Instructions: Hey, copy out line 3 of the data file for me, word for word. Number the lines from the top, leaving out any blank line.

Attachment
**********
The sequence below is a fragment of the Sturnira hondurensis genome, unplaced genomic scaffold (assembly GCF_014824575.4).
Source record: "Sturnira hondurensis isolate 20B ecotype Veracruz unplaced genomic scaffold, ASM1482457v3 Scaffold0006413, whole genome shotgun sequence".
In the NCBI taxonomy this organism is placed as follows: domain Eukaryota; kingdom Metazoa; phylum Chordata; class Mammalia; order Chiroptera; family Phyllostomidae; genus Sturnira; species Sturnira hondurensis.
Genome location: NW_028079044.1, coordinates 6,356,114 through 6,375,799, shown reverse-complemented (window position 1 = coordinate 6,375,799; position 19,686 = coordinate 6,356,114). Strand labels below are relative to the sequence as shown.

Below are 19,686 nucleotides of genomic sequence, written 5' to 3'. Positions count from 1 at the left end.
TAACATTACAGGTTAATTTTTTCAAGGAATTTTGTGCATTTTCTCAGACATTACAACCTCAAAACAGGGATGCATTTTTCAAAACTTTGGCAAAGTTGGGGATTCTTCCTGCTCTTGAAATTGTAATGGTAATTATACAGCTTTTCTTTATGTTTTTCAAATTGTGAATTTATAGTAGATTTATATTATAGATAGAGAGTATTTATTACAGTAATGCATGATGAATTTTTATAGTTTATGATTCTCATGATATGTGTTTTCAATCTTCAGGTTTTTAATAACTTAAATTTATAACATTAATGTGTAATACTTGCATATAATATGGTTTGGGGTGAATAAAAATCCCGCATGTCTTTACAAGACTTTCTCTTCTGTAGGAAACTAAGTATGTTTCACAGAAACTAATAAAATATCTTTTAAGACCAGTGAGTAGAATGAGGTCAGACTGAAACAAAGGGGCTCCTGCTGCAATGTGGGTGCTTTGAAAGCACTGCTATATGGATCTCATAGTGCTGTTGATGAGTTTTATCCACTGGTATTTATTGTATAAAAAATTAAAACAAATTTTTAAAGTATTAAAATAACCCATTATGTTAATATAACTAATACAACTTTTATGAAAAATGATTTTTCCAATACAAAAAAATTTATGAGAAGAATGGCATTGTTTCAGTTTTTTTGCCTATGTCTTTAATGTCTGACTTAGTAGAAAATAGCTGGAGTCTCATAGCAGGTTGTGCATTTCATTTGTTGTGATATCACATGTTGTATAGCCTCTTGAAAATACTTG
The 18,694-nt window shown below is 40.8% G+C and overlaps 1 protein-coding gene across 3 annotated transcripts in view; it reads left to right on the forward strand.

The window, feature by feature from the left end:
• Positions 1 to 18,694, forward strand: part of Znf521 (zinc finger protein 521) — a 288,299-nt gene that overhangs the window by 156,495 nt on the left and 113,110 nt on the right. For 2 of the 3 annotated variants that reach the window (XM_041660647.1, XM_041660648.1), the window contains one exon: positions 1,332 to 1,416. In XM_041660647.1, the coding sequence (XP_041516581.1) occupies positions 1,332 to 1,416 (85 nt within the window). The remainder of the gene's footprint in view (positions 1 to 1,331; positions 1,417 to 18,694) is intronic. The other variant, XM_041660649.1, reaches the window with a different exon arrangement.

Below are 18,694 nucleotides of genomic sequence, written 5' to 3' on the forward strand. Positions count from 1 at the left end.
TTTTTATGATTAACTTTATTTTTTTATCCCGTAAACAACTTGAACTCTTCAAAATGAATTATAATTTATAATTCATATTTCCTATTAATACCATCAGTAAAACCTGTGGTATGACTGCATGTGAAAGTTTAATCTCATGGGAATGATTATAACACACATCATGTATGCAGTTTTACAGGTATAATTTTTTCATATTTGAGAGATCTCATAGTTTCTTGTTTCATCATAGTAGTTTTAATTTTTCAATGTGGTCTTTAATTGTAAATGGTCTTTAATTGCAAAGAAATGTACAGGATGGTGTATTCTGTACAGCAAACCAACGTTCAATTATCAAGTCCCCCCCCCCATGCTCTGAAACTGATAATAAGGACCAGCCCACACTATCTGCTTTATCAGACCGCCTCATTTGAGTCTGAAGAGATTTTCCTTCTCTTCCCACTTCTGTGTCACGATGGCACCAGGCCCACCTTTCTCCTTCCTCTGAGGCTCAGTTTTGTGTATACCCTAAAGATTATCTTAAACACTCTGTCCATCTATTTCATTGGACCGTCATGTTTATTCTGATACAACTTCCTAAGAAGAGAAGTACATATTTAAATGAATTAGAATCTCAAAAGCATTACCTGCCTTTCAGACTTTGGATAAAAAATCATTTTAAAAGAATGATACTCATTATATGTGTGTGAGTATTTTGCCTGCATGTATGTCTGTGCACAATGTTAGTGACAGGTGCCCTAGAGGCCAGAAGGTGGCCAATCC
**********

In the NCBI taxonomy this organism is placed as follows: domain Eukaryota; kingdom Metazoa; phylum Chordata; class Mammalia; order Chiroptera; family Phyllostomidae; genus Sturnira; species Sturnira hondurensis.